Training consultant Jasmine Gartner Consulting
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Diversity and inclusion: systemic inequality and the issue of ‘covering’

A key part of creating a truly diverse and inclusive culture is allowing everyone to be their ‘authentic selves’ at work – but systemic inequality makes that impossible for many. Here is how we should tackle this. 

6th Mar 2020
Training consultant Jasmine Gartner Consulting
Columnist
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Inclusion and belonging can be what are known as ‘suitcase’ words – they are a bit subjective, and you have to unpack them to get at what they really mean. One way to get at them more concretely is to consider their opposites: exclusion and stigma, and what behaviours those lead to.

“Persons who are ready to admit possession of a stigma,” wrote sociologist Erving Goffman in his 1963 classic Stigma, “may nonetheless make a great effort to keep the stigma from looming large”.

Goffman was writing about covering up the things about ourselves that we may not want to draw attention to, as they mark us as different from whatever is considered the norm, that may stop us from fitting in. He uses the example of Franklin Delano Roosevelt, who sat behind a desk when advisors came in, so as to downplay his wheelchair.

Rights that are deliberately withheld must be deliberately changed to give equality. The workplace is a great place to start.

The question, of course, isn’t about whom we are trying to look like when we cover up our identities. If you have kept your colleagues in the dark about your same-sex partner, or you have straightened your hair to look more ‘professional,’ or if you have downplayed your desire as a woman to have a family, or tried not to draw attention to the fact that your religion might mean you won’t be going out to the pub after work, and so on, you know who you are meant to try to look like. The problem is that the answer to that unnecessary question is not discussed aloud often enough.

This is the face of systemic or structural inequality. Systemic inequality is the idea that our institutions have in-built inequality, which privileges some groups in society and disadvantages others. For example, until recently, same-sex marriage wasn’t allowed, and only one group had access to this institution (people who are heterosexual). Therefore, the institution of marriage had inequality baked into it. With the recent passing of legislation in Northern Ireland, the UK has now removed that inequality from the institution.

Covering is always about avoiding the stigma of not being part of the majority group; however, as we can’t change who we are (our skin colour, our ethnic background and heritage, our age, religion, and so on), we can alter how we act, so as to avoid the stigma. As Kenji Yoshino, who has done a great deal of work on this topic, points out, “this distinction between being and doing reflects a bias toward assimilation”. In other words, not only do people cover to avoid stigma, but failing to do so is read by the dominant culture as a choosing not to help yourself, as choosing to be discriminated against. And, yes, you guessed it: this just leads to more discrimination.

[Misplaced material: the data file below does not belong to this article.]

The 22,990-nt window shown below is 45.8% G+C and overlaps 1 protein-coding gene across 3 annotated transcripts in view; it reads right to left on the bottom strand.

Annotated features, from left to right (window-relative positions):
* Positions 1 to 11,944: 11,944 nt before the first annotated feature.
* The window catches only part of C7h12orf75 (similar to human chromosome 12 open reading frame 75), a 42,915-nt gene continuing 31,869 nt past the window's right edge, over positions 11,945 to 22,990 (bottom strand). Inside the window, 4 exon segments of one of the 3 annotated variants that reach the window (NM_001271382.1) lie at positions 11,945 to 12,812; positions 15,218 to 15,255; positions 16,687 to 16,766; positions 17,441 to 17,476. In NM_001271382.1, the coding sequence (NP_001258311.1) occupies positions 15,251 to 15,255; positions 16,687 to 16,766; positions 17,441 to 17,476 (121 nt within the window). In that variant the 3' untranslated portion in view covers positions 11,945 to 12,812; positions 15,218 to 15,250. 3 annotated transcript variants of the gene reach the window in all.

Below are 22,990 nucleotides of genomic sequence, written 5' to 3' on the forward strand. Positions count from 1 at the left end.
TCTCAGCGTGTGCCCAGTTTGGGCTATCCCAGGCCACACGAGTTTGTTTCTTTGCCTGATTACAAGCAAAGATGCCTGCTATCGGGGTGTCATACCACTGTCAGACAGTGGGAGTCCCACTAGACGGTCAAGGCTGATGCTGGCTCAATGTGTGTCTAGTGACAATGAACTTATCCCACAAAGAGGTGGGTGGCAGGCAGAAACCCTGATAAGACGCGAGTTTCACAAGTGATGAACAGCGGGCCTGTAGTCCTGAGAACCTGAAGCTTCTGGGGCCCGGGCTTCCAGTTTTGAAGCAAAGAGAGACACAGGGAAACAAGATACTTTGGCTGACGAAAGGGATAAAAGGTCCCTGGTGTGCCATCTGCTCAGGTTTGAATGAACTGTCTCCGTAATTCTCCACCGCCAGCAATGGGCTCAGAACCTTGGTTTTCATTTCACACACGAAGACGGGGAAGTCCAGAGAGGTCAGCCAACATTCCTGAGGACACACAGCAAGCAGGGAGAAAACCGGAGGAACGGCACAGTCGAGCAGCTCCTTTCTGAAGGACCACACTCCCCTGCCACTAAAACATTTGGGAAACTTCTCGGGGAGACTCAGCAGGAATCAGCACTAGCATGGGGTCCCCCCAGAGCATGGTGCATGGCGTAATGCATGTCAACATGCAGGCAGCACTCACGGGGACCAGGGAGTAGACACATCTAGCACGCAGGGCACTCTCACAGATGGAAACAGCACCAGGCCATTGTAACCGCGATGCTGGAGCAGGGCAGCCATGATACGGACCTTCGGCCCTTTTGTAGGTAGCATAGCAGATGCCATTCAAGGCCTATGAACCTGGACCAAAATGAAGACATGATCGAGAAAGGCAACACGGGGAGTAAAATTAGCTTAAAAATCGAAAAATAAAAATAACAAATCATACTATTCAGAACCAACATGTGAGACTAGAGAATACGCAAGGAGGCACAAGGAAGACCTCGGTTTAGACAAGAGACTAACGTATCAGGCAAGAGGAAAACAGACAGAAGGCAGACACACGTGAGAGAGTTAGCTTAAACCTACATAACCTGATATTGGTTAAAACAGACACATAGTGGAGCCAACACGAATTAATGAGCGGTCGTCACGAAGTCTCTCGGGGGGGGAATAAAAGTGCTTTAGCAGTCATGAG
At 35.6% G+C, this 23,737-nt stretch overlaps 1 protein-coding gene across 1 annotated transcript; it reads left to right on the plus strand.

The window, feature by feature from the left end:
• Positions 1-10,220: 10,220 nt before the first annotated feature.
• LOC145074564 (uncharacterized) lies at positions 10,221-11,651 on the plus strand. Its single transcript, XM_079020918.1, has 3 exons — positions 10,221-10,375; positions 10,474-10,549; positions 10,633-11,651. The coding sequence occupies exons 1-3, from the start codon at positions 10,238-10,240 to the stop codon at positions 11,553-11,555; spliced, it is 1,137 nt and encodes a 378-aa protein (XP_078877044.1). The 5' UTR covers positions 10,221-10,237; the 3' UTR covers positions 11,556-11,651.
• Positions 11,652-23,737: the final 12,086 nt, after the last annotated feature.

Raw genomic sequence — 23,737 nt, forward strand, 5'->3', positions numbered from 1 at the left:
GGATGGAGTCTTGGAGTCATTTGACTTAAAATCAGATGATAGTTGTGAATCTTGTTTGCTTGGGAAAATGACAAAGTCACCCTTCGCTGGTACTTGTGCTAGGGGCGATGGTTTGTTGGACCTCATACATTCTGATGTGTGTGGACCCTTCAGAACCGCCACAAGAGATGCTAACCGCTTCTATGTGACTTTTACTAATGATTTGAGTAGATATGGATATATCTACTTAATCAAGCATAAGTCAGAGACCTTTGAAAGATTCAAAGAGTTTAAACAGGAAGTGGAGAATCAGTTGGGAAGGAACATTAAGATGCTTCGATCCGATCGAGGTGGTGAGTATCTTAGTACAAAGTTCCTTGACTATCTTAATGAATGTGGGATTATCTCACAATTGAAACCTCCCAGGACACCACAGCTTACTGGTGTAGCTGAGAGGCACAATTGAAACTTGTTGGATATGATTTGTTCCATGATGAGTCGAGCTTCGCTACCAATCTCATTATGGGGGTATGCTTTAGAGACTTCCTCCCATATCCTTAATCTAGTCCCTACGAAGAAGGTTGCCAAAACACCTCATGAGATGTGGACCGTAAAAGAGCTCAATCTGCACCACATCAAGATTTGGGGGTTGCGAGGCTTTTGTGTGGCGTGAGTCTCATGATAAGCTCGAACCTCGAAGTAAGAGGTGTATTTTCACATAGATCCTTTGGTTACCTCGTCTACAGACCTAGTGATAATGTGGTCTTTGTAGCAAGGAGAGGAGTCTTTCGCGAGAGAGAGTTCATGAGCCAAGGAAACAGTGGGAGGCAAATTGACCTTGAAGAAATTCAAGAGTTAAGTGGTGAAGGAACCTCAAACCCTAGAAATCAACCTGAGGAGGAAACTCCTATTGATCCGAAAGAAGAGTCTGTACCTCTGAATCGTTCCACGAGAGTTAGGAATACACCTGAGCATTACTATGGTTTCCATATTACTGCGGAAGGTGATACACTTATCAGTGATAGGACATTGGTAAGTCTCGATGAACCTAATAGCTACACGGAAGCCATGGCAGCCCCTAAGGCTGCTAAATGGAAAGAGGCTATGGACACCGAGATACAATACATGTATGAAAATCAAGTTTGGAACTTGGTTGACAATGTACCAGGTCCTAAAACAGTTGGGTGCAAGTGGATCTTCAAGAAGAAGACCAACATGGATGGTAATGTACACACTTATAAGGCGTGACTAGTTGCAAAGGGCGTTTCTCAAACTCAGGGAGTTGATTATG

The four axes of ‘covering’

The pressure to fit in is immense – it often determines whether we’ll get the job, be promoted, and in general, succeed. The countless numbers of studies done, where CVs, identical except in the name at the top, get many more callbacks the whiter that name sounds, prove this. No wonder, then, that employees often engage in covering. Yoshino suggests that there are four axes of covering:

  1. Appearance: covering up aspects of ones’ appearance, including attire, hairstyles, religious symbols, and mannerisms.
  2. Affiliation-based covering: this may take the form of avoiding behaviours or talking about events associated with their identity for fear of being outed.
  3. Advocacy-based covering: this is when someone may not want to be an advocate for their group at work, for example, they may not ‘stick up for’ issues or colleagues.
  4. Association-based covering: for instance, not wanting to attend employee network groups for fear of being pigeon-holed, exposed and discriminated against.

A 2013 Deloitte survey found that “across race, genders and orientations, 75% reported covering in some form or another; 94% of blacks, 91% of women of colour, 91% of gay and lesbians, and 80% of women cover”. The report found that straight white men will cover too; for example, hiding an illness, or perhaps their social class, or saying that they were meeting with a client when in fact they were picking up their child from school.

Making a conscious change

As was the case with embedding equality into the institution of marriage, our institutions need to be consciously, deliberately changed. This is a key takeaway – rights that are deliberately withheld must be deliberately changed to give equality. The workplace is a great place to start. If you want an inclusive workplace, it’s time to start thinking about how to change the fabric of your culture so that people don’t feel like they have to cover.

Here are my practical tips:

  1. It’s the unspoken rules that poison a workplace, so bring them out in the open by doing a culture audit – explicitly identify those unspoken rules of how you do things at your organisation by listening to different groups of people – what is their experience?
  2. Look at your policies to see where there might be hidden expectations that people should cover; change them.  

If you’re interested in learning more about unconscious bias and systemic inequality (and how you can challenge it), I have a very short book on the topic, and an online course.

Interested in this topic? Read Disconnecting belonging from exclusion to create workplace harmony.

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